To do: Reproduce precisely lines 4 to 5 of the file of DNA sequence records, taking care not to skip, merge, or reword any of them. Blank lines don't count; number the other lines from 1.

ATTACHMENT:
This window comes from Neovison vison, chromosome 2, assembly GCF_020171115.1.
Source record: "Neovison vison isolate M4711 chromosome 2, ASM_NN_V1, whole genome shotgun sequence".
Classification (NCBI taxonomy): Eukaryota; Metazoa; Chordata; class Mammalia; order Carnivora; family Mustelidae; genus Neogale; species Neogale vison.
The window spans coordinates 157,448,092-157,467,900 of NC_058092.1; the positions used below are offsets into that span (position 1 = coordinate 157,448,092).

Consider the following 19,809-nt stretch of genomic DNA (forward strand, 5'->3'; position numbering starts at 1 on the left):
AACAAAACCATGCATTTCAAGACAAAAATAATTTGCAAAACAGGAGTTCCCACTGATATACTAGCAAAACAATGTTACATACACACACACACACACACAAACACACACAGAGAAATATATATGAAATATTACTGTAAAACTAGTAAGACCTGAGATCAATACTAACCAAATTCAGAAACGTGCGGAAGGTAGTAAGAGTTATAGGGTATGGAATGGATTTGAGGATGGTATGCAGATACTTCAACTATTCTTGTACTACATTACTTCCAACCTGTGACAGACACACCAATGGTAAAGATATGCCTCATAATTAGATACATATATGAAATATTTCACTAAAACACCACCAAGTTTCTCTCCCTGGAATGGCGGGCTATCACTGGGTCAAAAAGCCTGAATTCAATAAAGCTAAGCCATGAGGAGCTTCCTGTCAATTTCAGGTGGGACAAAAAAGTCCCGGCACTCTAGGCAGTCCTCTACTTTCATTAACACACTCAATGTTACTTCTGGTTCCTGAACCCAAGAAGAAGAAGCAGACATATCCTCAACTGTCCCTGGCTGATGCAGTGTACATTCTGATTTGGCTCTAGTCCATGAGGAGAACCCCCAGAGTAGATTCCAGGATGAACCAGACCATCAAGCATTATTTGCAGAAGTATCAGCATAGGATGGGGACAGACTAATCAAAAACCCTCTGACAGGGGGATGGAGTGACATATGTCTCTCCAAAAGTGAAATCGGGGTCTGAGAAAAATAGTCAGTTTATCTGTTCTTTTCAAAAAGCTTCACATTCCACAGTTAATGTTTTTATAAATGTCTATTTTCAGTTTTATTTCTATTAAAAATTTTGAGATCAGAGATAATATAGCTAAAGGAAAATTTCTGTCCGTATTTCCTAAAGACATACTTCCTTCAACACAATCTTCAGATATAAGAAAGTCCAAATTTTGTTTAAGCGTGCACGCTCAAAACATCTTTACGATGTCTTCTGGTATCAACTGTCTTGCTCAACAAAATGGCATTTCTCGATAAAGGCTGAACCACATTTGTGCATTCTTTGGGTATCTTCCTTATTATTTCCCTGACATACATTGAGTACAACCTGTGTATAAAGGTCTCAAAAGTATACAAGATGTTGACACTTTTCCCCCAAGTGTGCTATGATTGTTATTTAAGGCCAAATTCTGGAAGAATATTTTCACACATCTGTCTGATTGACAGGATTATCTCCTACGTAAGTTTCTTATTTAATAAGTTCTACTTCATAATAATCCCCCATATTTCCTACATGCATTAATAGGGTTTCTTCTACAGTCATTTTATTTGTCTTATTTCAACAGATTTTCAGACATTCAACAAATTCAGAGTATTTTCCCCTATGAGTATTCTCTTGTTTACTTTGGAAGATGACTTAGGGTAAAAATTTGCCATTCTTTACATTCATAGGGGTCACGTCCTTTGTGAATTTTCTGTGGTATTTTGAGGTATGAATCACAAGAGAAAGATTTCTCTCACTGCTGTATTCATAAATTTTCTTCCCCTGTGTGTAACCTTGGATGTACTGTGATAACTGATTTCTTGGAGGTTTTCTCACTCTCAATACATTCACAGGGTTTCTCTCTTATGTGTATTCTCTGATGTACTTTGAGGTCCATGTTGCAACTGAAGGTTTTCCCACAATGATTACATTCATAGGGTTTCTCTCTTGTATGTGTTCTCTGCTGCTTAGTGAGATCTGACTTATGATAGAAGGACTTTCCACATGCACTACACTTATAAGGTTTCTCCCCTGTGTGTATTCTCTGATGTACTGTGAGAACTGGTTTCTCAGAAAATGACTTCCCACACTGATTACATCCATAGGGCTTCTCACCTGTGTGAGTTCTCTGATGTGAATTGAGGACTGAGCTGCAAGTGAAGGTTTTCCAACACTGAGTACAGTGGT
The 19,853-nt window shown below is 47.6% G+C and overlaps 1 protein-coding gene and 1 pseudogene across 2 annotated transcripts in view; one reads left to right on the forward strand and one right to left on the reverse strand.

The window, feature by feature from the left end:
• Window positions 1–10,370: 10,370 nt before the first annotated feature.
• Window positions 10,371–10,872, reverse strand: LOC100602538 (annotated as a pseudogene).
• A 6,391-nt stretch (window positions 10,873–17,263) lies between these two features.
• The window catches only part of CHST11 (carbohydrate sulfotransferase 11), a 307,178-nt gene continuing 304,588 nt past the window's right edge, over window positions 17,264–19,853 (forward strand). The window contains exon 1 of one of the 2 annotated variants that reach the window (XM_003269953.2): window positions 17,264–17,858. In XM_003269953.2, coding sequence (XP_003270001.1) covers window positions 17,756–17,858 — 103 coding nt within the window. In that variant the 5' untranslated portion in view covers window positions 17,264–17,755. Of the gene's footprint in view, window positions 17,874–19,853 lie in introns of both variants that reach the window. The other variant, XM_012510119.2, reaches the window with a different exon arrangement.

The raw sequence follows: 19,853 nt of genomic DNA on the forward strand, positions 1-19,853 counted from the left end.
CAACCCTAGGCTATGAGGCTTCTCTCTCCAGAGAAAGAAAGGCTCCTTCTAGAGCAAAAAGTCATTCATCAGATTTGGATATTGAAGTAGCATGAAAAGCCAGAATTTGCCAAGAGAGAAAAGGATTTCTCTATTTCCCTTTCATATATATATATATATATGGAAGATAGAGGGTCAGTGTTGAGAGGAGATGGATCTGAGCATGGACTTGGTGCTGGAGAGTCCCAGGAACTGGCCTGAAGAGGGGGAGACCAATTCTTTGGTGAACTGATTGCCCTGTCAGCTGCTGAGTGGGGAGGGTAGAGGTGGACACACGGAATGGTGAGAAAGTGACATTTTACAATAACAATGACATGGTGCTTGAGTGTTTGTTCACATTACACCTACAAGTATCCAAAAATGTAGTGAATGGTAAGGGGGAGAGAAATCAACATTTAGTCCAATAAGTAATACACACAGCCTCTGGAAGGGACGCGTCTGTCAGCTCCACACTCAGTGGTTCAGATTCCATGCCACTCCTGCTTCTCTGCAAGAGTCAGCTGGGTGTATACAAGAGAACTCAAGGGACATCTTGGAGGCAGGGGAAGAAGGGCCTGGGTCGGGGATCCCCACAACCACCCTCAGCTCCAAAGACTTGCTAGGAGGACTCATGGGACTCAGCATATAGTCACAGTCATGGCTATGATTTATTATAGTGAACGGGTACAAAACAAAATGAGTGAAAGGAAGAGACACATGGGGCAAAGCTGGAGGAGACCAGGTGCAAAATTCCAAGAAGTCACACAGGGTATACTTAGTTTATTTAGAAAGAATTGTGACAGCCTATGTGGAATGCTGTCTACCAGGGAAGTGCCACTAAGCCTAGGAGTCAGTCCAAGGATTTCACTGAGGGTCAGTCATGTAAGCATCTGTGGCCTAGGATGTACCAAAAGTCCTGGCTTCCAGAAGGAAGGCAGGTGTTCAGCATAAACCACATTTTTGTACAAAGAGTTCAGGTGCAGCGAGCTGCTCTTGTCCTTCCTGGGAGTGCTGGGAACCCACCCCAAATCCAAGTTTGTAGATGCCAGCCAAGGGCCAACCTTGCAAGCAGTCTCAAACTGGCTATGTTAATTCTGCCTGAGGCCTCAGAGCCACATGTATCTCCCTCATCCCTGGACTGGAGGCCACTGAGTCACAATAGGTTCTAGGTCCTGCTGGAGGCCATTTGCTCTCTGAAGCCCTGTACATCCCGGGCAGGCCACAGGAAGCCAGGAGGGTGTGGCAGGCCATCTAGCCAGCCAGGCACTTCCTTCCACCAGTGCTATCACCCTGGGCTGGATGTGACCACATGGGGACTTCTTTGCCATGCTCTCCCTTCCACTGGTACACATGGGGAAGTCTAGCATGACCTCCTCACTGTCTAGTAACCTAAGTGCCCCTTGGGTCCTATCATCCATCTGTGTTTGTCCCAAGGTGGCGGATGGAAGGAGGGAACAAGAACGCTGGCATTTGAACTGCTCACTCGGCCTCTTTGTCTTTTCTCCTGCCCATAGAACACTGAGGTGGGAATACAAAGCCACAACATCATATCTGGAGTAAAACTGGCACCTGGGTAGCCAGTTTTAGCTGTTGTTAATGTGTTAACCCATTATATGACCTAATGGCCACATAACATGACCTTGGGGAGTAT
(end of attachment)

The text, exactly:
The window spans coordinates 157,448,092-157,467,900 of NC_058092.1; the positions used below are offsets into that span (position 1 = coordinate 157,448,092).

Consider the following 19,809-nt stretch of genomic DNA (forward strand, 5'->3'; position numbering starts at 1 on the left):